Proms Valery Gergiev RAH, London / Radio3

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The Independent Culture
And so Valery Gergiev, famed conductor of the Kirov Opera in St Petersburg, finally made it to his Proms debut on Friday. He arrived with the Rotterdam Philharmonic Orchestra - he was appointed its principal conductor last year - and together they made sweet music. Well, not all of it was sweet, but for Gergiev, standing on the podium at the end of the evening and drinking in the adulation, the glamour certainly was.

Swarthy and unshaven, dark hair streaming every which way, he cuts a dashing figure. How the good Rotterdamers see it may be another matter. Though their ensemble was strong, and their playing often sparkled, it was not without its moments of inaccuracy. They seemed like a courting couple; for all the love in the air, and Gergiev's romantic gestures, each side was still adapting to the other's obstinate ways.

Yet they teamed up efficiently for Prokofiev's Second Piano Concerto of 1913, withGeorgian pianist Alexander Toradze making light work of the fiendish solo part. A concerto of extremely violent tendencies, it caused Prokofiev himself some cold sweats in performance. Pianists today still regard it with caution.

As a form of musical decathlon for the soloist, however, it was great spectator sport. When at one point a faintly buzzing sound emerged from the keyboard's lower regions, tension increased dramatically. Was this a broken string? Musically, there proved less point in its brash display of energy. The basic impulse, a conflict between notated piano-bashing and tender lyricism, could only be spun out for so long. Toradze coped magnificently, welding the four movements into a unified whole.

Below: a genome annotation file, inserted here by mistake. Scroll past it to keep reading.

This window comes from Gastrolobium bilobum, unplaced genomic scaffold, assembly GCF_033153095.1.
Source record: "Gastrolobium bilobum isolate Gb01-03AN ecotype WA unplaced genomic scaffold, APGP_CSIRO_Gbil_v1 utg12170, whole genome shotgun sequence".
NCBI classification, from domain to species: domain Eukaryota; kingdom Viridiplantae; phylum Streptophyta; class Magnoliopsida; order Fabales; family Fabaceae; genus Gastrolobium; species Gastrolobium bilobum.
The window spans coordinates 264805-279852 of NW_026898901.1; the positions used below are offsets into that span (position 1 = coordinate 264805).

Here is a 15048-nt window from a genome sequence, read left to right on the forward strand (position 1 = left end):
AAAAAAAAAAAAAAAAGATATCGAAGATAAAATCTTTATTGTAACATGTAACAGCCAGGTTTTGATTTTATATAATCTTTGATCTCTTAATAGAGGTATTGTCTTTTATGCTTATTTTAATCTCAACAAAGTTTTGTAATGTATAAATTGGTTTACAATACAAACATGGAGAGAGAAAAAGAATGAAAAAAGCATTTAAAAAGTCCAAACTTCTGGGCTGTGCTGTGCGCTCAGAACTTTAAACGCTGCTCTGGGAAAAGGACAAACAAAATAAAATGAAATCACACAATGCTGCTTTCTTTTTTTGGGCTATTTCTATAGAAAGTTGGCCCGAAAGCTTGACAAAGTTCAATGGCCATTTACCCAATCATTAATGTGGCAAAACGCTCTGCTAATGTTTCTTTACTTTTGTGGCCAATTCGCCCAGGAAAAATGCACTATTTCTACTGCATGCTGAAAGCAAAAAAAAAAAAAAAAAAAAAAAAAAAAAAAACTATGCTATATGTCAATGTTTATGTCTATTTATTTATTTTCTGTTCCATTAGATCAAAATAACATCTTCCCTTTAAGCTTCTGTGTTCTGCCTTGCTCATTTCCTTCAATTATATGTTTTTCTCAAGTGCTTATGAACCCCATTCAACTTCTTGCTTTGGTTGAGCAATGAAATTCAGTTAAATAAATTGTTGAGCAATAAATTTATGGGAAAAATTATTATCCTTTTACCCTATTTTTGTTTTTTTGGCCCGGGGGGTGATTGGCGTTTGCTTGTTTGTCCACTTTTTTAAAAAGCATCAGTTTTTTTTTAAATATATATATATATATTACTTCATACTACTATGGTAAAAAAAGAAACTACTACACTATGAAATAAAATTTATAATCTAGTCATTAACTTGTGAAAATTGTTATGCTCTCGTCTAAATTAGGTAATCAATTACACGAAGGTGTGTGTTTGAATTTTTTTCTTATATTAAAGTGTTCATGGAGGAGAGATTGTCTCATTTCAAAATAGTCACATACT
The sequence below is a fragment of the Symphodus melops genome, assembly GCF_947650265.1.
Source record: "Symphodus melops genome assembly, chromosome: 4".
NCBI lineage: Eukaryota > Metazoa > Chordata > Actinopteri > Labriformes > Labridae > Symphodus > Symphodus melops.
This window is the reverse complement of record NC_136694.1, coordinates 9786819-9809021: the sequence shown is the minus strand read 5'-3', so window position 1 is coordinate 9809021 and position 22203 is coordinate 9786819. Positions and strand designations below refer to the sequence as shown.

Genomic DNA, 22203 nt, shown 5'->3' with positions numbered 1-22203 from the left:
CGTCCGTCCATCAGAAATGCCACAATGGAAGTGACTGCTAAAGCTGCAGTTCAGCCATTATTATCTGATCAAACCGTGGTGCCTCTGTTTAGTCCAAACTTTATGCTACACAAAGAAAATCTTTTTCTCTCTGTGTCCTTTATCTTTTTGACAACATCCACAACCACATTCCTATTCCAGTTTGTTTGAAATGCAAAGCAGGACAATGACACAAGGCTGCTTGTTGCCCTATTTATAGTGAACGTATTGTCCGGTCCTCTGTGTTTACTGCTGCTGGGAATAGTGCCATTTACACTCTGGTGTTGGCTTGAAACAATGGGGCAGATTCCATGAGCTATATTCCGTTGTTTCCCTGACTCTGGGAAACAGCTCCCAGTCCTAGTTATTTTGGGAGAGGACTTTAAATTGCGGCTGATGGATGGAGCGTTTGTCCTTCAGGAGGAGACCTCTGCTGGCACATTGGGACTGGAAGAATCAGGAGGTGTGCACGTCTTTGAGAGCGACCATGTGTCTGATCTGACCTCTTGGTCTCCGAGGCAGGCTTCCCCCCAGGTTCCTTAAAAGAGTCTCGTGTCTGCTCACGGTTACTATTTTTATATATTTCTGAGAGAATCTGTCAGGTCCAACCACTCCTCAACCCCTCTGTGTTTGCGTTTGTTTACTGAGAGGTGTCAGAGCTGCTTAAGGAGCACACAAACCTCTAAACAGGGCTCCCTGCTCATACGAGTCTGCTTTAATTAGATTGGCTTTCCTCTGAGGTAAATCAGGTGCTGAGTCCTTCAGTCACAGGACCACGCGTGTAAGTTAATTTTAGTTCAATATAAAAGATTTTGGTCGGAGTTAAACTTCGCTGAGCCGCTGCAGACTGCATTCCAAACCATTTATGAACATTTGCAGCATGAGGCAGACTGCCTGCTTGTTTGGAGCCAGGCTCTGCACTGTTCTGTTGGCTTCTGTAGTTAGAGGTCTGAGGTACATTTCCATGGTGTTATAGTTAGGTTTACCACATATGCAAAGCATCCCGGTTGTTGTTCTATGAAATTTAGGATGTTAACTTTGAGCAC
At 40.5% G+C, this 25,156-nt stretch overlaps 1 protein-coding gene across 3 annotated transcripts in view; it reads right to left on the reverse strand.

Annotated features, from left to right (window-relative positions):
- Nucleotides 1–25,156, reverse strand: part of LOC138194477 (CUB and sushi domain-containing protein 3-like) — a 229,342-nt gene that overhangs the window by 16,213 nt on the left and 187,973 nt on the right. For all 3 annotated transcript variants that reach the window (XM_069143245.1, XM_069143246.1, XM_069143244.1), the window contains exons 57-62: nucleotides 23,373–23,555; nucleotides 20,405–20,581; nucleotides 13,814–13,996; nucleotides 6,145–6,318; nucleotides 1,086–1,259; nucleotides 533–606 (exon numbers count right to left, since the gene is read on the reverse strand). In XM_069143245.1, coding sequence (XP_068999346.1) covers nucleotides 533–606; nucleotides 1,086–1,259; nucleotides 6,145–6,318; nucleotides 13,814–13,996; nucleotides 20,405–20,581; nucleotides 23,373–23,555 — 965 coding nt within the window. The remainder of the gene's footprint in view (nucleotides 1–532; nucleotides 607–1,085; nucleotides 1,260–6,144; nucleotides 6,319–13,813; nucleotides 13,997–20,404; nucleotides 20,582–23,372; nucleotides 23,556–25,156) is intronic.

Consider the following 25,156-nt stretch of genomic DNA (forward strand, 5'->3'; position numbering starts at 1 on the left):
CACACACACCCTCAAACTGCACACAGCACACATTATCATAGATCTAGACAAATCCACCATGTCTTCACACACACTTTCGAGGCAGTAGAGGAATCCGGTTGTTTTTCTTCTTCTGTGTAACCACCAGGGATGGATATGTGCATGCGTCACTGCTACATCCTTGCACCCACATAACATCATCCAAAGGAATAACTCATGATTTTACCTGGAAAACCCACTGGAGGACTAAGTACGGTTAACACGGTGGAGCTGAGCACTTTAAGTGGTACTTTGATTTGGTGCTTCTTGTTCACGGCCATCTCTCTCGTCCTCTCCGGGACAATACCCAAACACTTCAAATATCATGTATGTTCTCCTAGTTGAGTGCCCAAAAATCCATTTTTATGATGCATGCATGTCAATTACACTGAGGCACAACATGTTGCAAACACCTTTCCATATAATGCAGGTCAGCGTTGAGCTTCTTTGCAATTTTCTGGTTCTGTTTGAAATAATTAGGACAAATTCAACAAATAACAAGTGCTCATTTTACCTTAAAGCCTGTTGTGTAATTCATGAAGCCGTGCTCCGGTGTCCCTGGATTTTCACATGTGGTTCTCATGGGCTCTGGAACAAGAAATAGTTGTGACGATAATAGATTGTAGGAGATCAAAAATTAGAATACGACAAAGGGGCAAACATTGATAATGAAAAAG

Sweeter music certainly enfolded the concerto - like the Prokofiev, music written in those three fateful years before the First World War. In theory this was a splendid idea: a glimpse into the music of the future as it sounded to an imperial world standing blindfold on the edge of catastrophe. Yet in practice the choice of Prokofiev proved a mistake. Debussy's two symphonic fragments from The Martyrdom of St Sebastian had the benefit of being first in the programme. In their chaste serenity, the opening chords were a magical first impression on the mental blank slate that exists at the start of a concert. And there was delightful kitsch in the dance closing Act 1, where burning coals, on which the hero has been forced to dance, turn with an exquisite sense of occasion into fragrant lilies.

But the Prokofiev cast its shadow over the 1910 Firebird ballet music that formed the second half. Though the folksong elements were well presented, Stravinsky's "modern" chromaticism was upstaged by the concerto's barbarities. The three years between the works made all the difference. In 1913, Stravinsky upstaged Prokofiev with The Right of Spring. Would this have been a more effective pairing?